Genworth MI Canada is the largest private residential mortgage insurer in Canada (second largest overall after the Canadian Mortgage and Housing Corporation). The company traces its roots back to 1995, when General Electric Capital, GE’s major financial arm, bought certain assets and hired key employees in Canada. A number of GE Capital’s insurance businesses were brought under the same umbrella and became Genworth Financial, a US-based firm which was spun out of GE in 2004 and is listed on the New York Stock Exchange. In 2009, Genworth Financial held an Initial Public Offering (IPO) for the Canadian parts of the business on the Toronto Stock Exchange, henceforth named Genworth MI Canada which is still majority owned by the US parent company. Genworth MI Canada works with lenders, such as the large Canadian banks, to insure mortgages that originate from these firms. When a lender is in the process of providing a mortgage to buy a home, it may submit a bid to companies like Genworth to provide insurance on the mortgage. Genworth operates in all Canadian provinces and territories. Its earnings per share have improved to $4.54 CAD in 2016 from $4.22 CAD in 2015. Insurance premiums declined 20% in the last quarter of 2016 compared to the same quarter in the previous year and the company expects further declines as steps taken by the Canadian federal government and regulators to cool off the housing market continue to take effect. Genworth intends to compensate by increasing the quality of its portfolio and insurance standards.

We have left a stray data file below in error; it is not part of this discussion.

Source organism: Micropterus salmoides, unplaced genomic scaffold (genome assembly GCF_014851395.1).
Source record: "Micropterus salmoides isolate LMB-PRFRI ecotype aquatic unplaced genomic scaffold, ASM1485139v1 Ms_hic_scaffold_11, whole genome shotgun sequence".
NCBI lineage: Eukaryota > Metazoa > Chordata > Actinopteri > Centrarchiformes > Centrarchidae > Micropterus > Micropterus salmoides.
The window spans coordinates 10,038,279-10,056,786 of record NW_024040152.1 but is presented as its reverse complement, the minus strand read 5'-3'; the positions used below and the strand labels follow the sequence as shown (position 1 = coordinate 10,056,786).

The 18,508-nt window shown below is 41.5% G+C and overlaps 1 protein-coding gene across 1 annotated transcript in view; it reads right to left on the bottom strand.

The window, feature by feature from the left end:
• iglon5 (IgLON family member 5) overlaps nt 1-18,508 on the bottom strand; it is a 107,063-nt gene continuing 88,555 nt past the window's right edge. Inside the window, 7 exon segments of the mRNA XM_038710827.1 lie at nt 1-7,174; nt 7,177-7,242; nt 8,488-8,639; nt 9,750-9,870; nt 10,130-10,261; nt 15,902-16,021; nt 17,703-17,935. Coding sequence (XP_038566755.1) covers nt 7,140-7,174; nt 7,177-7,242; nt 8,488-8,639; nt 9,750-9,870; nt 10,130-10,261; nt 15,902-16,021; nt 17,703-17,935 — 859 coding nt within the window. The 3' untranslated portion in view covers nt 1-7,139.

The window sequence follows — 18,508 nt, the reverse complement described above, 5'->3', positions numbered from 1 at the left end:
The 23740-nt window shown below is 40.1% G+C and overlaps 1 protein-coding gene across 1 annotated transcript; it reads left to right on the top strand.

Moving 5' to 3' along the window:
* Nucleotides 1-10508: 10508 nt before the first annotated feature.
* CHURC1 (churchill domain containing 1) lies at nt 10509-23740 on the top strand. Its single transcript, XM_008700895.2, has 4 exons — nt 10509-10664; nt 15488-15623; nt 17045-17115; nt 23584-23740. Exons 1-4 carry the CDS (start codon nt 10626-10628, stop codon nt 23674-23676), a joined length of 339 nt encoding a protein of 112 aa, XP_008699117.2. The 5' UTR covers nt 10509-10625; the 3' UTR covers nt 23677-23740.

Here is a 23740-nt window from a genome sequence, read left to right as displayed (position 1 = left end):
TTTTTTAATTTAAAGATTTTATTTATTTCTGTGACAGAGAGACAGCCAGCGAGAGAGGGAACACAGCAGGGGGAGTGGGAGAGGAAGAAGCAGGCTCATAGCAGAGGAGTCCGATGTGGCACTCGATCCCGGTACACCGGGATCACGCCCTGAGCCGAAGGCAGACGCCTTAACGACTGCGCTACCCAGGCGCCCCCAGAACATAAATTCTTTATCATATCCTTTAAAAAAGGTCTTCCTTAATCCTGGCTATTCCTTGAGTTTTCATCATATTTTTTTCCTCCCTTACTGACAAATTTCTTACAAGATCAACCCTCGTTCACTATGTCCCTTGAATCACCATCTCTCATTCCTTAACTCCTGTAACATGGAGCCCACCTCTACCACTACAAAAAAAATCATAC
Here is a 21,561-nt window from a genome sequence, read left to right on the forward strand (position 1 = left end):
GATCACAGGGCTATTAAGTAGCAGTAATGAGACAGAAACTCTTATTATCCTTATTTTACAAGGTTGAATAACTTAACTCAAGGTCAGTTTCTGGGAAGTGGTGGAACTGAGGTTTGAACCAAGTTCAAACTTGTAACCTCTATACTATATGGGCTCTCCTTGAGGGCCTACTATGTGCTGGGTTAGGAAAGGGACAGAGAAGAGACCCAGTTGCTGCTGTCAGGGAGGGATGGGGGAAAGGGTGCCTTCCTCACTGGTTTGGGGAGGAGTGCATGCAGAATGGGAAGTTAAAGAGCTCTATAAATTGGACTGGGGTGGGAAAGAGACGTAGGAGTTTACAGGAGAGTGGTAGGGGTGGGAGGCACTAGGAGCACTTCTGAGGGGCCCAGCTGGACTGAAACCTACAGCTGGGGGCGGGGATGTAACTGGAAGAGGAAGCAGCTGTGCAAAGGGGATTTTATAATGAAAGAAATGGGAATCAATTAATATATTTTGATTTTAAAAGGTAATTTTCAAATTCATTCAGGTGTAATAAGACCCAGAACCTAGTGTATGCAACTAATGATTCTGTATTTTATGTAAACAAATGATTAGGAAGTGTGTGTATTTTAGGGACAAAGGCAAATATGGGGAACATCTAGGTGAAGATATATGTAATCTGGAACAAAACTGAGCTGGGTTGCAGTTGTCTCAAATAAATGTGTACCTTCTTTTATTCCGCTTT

Genworth passed the “high quality” screen for financial companies on February 16, 2016. It traded at $24 CAD per share, less than 2/3 of book value, and it notched a of 5 out of 6 on my fundamental score for financial companies fundamental score. Genworth has been very profitable, averaging a Return on Assets (ROA) of 6.75% over the last 7 years. It remains a very bright spot in its parent company’s otherwise troubled operations. Genworth MI Canada is now trading at around $41 CAD, or over 60% not counting dividends since it was first recommended.